Summer means travel and this year I enjoyed four weeks of it. And four weeks on the road demands juicy reads. I soared through love triangles and depleted inheritances and dysfunctional families. But now I must atone for devouring novels so entertaining that a slower pace would misrepresent them. I read books irrespective of their cultural capital.
Reading this way should feel liberating. Yet society convinces us that a book’s value is proportional to the amount of effort it takes to finish. Better to push yourself through The Castle than to frolic with The Year of Living Danishly. We should laugh at this. It’s the reading process that’s important. Whereas cinema seduces you with perfectly-pressed pictures, books require you to assimilate another outlook that generates as a hybrid experience between book/reader and author/reader.
Just as some people prefer thrillers to comedies, everyone has a favorite narration-style. For me, The Castle was thought-provoking but not a page turner, while The Year of Living Danishly lured me out of museum galleries and into the toilet where I’d sneak-read a chapter when ohh-ing and ahh-ing at Picasso grew tiresome. Although name-dropping Kafka at a dinner party might exhibit my cultural capital (as could the Picassos I spurned), I’d sooner mention Jutland’s Lego-themed hotel, which I learned about in The Year of Living Danishly. The former seemed the intellectual equivalent of an undressed kale salad, while the latter was indulgent like a Saturday morning croissant. My preferred narrative style is casual, modern and anecdotal.
If I were to focus on just that genre, I’d still suffer from too-many books too-little time syndrome. Avid readers understand this affliction. You realize its severity when you return home from your favorite bookstore and struggle to balance a third layer of books on your deepest shelf. Digital society exacerbates this affliction. Now we can crowdsource recommendations from friends, get personalized selections from Good Reads and download them all with a single click on Amazon. Whereas money, space and time previously constrained the of books we encountered, the rise of e-readers and low-priced e-books renders the first two constraints irrelevant.
We need new parameters to decide what to read. Publishing might bring a book to stores, but it doesn’t keep the book in print. Time sets a story apart.
But time doesn’t signify longevity; it means any book that people have collectively decided to devote time to. Whether that means the weeks it takes to meander through The Goldfinch, the years Potter-heads devoted to waiting for J.K. Rowling’s next installment or the decades War and Peace has sat (unread) on your bookshelf, time determines social value in myriad ways. The greater a book’s power to mobilize communal time, the greater its cultural visibility. It means that the title be name-dropped and understood. Unfortunately, this turns books into weapons of self-presentation in the crusade of conspicuous consumption. We use the covers and quotes, the licensed products and spinoffs, to exhibit our understanding of the story’s social value. When space and money no longer restrict access to books, a story's ability to mobilize time in myriad ways that determines its cultural value.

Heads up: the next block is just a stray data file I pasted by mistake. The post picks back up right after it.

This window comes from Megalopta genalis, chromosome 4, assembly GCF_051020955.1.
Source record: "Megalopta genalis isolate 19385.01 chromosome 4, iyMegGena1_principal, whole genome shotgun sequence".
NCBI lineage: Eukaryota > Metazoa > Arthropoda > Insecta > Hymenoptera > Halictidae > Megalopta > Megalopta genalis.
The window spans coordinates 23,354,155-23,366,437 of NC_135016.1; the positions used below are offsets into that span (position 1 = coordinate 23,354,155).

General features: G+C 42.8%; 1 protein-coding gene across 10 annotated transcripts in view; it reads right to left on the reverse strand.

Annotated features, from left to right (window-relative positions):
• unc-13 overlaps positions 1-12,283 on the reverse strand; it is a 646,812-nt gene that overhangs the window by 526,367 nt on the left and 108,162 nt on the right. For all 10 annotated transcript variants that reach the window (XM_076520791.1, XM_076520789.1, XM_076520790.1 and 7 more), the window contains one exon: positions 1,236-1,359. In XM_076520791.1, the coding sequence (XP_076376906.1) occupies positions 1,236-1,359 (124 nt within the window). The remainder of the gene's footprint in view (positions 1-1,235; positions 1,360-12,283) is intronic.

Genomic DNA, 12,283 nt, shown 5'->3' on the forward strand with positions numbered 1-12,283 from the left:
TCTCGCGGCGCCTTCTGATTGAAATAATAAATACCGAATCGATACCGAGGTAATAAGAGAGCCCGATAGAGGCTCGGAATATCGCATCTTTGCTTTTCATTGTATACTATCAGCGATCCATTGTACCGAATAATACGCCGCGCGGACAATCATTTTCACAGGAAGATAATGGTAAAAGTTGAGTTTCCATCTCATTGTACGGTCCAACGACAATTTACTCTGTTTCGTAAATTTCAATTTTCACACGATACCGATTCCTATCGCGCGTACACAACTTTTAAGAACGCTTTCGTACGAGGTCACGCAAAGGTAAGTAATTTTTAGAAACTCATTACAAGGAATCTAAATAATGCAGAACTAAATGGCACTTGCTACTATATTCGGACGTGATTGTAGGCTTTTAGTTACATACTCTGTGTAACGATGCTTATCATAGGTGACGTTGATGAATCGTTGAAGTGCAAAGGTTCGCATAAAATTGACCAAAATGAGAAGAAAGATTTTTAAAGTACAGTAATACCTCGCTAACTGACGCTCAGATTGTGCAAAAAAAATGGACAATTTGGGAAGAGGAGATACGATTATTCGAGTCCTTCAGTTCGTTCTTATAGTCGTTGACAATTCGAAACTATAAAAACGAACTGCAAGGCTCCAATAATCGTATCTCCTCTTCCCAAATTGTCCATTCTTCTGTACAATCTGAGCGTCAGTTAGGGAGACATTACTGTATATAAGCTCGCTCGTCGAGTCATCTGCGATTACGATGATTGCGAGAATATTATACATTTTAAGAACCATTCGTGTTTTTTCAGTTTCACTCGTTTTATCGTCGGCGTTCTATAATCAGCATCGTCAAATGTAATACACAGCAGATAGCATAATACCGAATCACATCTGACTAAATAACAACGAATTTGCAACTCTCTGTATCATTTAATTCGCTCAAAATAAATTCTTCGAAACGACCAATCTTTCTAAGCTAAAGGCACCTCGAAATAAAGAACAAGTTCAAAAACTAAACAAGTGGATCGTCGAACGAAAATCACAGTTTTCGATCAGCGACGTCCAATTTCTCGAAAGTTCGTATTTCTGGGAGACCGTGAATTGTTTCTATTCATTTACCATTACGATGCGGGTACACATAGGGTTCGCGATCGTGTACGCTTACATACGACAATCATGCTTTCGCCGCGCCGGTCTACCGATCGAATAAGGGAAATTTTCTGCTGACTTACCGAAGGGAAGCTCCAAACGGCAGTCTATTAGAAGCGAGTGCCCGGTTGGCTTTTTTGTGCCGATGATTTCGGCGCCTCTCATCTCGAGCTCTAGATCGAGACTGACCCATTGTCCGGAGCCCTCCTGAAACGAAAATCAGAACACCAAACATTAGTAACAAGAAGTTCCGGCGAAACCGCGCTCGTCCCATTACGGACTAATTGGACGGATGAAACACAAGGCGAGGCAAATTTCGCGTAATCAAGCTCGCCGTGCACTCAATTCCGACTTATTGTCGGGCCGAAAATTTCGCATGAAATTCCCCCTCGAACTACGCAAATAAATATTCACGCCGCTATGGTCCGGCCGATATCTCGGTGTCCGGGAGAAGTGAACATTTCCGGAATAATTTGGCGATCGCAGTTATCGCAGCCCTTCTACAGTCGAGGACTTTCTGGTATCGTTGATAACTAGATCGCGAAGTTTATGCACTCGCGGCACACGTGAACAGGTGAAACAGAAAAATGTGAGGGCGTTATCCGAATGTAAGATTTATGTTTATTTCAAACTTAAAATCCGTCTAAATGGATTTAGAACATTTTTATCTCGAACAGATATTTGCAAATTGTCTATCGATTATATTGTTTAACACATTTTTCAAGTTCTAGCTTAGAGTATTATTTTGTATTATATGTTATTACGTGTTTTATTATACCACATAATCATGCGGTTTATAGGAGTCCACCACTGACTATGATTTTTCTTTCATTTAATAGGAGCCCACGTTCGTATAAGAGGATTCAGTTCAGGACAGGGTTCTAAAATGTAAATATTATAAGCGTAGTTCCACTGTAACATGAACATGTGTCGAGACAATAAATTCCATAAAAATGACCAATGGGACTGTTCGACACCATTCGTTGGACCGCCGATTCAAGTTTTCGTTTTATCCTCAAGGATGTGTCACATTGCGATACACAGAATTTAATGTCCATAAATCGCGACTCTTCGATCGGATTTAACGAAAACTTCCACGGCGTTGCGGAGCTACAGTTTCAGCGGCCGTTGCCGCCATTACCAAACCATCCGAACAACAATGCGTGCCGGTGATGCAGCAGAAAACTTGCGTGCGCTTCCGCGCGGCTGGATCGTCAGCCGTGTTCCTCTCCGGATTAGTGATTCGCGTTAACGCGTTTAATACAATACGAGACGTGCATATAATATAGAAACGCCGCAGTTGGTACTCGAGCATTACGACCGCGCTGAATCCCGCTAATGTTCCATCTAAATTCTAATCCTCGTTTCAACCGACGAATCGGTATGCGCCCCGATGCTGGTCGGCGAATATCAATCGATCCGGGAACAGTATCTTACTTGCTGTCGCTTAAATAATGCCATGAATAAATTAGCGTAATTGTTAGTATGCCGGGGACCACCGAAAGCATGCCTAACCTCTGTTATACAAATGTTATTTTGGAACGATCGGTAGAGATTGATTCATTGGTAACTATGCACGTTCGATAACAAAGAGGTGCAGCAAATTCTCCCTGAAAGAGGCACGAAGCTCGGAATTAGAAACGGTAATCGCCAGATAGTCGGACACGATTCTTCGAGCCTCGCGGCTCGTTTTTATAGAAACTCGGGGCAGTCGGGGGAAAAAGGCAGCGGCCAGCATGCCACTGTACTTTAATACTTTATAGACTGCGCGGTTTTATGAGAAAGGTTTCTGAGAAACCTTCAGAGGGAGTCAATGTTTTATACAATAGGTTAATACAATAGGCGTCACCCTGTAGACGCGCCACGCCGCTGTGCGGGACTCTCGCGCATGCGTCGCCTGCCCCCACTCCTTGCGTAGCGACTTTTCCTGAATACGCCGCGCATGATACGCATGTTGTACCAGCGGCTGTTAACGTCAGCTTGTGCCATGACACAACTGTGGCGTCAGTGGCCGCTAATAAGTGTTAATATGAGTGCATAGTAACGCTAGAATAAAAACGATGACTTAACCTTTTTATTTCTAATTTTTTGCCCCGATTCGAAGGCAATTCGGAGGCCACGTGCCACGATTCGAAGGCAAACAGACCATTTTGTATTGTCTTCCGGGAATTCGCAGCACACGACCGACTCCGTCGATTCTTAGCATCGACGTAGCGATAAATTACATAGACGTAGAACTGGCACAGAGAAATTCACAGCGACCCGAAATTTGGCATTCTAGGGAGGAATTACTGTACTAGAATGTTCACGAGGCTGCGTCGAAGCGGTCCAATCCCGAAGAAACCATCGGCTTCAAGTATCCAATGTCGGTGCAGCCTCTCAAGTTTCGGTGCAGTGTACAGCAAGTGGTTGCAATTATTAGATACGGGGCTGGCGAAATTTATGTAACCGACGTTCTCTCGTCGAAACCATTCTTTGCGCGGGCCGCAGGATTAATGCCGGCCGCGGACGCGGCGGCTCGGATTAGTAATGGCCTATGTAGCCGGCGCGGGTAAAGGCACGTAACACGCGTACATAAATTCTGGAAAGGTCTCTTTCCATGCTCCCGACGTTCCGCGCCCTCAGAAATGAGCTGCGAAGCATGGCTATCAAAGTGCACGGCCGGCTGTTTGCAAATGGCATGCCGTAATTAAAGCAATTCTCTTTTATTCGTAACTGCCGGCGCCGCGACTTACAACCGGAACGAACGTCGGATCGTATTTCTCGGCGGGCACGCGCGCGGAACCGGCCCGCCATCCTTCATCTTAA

Mass-commodification touches every book. Oprah includes a translation of Anna Karenina in her reading club. Dante’s Inferno has become a computer game. Baz Luhrman forced us to share an image of The Great Gatsby’s great green light. Although some might argue that classic literature offers an escape from the commercialization of reading, social trends reveal that a story rich in time is apt for commodification.
I’m at an impasse. During August I committed myself to reading only novels that bring me unwarranted pleasure. Will September’s fresh pencil smell encourage a return to Kafka, Calvino and Kant? To books that allow me to feign separation from the industrial publishing machine? Maybe. Or maybe I need a new balance. One that lets me read books that are engaging and light and thoughtful and consoling. Not every book communicates every emotion, but the best mix them into unexpected cocktails that change your perspective on what reading and feeling mean. The ones that have mobilized the most time and money are the ones to which we surrender shelf space. But just like some people prefer gin-based cocktails while others opt for bourbon, different readers seek different consolations and outlooks. These can vary within a reader’s life. Somedays you crave a challenge, other days you long for a chuckle. Library card in my hand, I can’t wait to see what I have time for next.